In a brief respite from the controversy over the email account controversy that has hounded her campaign, Hillary Clinton delivered a lengthy speech supporting the Iran nuclear agreement.
It was a thoughtful, measured address reflecting on her support for the Iran deal and the additional initiatives needed for its success, that was quickly eclipsed by a marquee of madness that set up shop to protest the Iran deal on the West Front of the Capitol.
“Only in an Orwellian Obama world full of sprinkly fairy dust blown from atop a unicorn as he’s peeking through a really pretty pink kaleidoscope would he ever see victory or safety for America or Israel in this treaty… you don’t reward terrorism,” said former Alaska governor Sarah Palin. “You kill it.”
Another jumble of words came from Republican frontrunner Donald Trump’s mouth: “We are led by very, very stupid people. Very, very stupid people. We cannot let it continue,” Trump said, adding that if he were elected president, “we will have so much winning if I get elected that you may get bored with winning.”
It was a study of the contrasts that would emerge in a race between Clinton and Trump: substance versus style.
Hillary’s speech, given hours before the rally, might as well have been on a different planet.
While Palin and Trump talked unicorns and winning, Clinton spoke to a think tank crowd about the need for the next president to deepen the United States’s commitment to Israel, sustain a robust military presence in the Middle East, expand sanctions against Iran for terrorism and build a coalition to counter Iranian influence.
“The bottom line is that it accomplishes the major goals we set out to achieve. It blocks every pathway for Iran to get a bomb, and it gives us better tools for verification and inspection and to compel rigorous compliance,” the 2016 Democratic hopeful argued.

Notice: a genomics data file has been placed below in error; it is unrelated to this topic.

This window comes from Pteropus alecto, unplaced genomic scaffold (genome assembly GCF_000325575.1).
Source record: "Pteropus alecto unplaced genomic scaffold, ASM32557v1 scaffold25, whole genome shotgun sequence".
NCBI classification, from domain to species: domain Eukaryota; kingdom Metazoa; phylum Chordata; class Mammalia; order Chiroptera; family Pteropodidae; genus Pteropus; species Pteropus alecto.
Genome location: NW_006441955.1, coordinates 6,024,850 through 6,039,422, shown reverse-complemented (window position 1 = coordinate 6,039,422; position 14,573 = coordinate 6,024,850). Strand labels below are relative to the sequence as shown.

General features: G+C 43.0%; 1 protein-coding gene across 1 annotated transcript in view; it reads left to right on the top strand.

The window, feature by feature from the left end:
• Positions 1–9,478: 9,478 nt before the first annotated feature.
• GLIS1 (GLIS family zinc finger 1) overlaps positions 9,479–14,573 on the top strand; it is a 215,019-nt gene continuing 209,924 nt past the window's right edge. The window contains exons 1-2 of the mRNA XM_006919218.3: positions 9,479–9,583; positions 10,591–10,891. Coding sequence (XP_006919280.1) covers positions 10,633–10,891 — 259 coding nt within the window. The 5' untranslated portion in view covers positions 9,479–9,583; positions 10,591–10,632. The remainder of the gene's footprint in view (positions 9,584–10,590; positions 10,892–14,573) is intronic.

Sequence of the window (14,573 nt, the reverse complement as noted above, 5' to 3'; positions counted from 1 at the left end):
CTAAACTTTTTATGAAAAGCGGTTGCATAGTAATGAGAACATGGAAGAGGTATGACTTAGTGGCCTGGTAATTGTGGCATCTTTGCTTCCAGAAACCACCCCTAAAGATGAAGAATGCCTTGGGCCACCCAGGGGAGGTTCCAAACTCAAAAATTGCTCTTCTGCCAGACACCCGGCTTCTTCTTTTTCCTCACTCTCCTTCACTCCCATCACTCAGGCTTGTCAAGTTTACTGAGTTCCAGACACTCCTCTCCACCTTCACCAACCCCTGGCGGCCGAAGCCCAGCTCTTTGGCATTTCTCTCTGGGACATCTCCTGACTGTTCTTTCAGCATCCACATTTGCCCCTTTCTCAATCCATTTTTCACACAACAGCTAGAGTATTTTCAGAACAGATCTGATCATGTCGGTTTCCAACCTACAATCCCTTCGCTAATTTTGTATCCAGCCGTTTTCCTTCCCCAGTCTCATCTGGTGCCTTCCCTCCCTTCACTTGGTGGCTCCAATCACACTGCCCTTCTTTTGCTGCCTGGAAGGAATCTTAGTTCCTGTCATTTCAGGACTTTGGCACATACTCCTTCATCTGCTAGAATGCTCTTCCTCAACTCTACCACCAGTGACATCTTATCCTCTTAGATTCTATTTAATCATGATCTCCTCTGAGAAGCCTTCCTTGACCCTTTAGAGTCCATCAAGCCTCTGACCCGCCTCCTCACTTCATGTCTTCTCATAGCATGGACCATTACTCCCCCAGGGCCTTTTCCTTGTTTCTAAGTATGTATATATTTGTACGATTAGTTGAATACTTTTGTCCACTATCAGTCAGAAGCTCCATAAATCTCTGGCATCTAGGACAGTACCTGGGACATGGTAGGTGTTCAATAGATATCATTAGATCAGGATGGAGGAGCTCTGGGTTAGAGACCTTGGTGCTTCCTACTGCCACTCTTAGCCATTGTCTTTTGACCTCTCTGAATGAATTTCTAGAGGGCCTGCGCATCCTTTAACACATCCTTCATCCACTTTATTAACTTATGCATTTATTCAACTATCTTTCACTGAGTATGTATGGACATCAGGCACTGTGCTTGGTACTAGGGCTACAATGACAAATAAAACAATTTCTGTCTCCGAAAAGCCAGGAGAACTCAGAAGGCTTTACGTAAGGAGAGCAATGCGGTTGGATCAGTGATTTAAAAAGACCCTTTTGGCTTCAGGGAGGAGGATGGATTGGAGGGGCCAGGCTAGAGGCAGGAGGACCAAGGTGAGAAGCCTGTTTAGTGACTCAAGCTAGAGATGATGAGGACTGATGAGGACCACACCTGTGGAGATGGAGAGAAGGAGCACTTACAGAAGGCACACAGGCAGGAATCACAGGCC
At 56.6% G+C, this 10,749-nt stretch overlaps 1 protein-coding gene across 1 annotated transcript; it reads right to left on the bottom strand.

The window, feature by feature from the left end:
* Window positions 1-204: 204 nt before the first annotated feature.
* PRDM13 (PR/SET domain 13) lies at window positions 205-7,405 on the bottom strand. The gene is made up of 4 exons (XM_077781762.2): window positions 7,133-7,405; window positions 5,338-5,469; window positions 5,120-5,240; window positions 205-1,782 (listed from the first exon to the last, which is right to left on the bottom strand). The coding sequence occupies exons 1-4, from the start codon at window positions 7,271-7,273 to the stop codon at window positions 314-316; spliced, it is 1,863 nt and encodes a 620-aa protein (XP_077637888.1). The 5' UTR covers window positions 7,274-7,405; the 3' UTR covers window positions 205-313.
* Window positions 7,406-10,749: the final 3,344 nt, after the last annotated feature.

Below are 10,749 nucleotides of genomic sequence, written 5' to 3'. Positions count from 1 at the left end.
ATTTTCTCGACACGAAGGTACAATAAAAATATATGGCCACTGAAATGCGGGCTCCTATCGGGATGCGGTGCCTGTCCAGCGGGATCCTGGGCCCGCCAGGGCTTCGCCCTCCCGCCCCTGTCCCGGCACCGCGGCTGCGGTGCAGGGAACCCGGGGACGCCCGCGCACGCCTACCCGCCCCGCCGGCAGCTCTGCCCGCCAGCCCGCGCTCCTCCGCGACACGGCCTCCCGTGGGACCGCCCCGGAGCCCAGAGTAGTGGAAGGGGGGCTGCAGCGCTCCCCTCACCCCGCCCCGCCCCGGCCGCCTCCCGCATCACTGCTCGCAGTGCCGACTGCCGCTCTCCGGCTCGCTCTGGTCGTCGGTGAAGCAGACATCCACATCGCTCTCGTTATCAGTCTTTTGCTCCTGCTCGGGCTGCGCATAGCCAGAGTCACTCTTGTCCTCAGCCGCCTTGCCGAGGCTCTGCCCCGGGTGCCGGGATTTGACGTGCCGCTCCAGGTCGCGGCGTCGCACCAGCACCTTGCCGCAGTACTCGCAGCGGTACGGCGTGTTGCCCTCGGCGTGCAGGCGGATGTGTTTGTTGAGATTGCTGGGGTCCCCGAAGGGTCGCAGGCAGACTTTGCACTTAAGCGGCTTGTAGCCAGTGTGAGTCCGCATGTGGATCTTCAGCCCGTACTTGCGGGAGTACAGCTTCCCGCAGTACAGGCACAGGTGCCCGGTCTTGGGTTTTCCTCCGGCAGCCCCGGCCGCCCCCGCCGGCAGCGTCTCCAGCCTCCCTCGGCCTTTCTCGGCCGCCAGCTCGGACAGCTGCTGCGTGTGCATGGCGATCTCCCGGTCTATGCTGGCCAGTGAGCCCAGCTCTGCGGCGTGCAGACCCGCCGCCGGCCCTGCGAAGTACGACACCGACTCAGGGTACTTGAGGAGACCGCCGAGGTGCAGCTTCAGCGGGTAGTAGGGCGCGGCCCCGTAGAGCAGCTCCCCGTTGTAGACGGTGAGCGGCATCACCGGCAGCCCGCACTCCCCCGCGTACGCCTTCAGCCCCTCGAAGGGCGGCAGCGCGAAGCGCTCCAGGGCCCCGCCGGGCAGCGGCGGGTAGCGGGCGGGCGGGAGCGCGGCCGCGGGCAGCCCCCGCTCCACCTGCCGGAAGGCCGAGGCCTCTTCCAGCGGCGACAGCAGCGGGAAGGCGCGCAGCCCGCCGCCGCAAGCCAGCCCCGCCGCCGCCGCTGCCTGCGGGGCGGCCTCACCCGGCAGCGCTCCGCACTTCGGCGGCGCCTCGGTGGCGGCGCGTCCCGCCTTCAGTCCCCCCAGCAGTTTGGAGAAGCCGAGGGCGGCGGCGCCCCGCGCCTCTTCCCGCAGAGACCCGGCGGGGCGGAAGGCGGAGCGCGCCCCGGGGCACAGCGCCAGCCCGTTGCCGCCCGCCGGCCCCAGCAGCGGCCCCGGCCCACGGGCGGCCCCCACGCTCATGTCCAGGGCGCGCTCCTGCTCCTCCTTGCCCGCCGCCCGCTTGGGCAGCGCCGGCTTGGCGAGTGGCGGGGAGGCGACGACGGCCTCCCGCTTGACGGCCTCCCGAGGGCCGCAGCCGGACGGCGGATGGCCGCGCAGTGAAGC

Meanwhile, inside the Capitol, the push to block the deal was quickly losing steam as House Republicans struggled to find the cohesiveness and support needed to advance a resolution rejecting the Iran deal.
The House was expected to begin the process of considering a resolution to reject the White House deal, but conservatives in the House revolted, arguing that the Obama administration had not produced “secret deals” made between the International Atomic Energy Agency and Iran.
In the Senate, the effort to block the Iran deal also looked stuck. Soft support for the measure meant that Democratic allies of President Obama could feasibly filibuster it, preventing a vote on the matter. In order to overcome procedural hurdles in the Senate, 60 senators must vote to advance debate, and it is in doubt whether opponents of the Iran deal have the numbers.
“The Senate appears stuck and House GOP members are fired up about the secret IAEA side deals. They don’t think Obama has complied with [a bill requiring the administration present all documents related to the Iran deal]. Given all of that, we are likely going to take a new approach,” a House leadership aide told The Daily Beast. “House leadership wanted to move forward with a vote of disapproval but leadership got feedback from many members that they believed the president did not comply with the law.”
But if the speakers outside knew what they were protesting was essentially a done deal, they certainly didn’t let on.
“I’ve been doing deals for a long time… that’s what I do,” Trump said, before he entered the Capitol for a meeting with Sen. Jeff Sessions of Alabama. “Never, ever, ever in my life have I seen any transaction so incompetently negotiated as the deal with Iran…. They rip us off. They take our money. They make us look like fools.”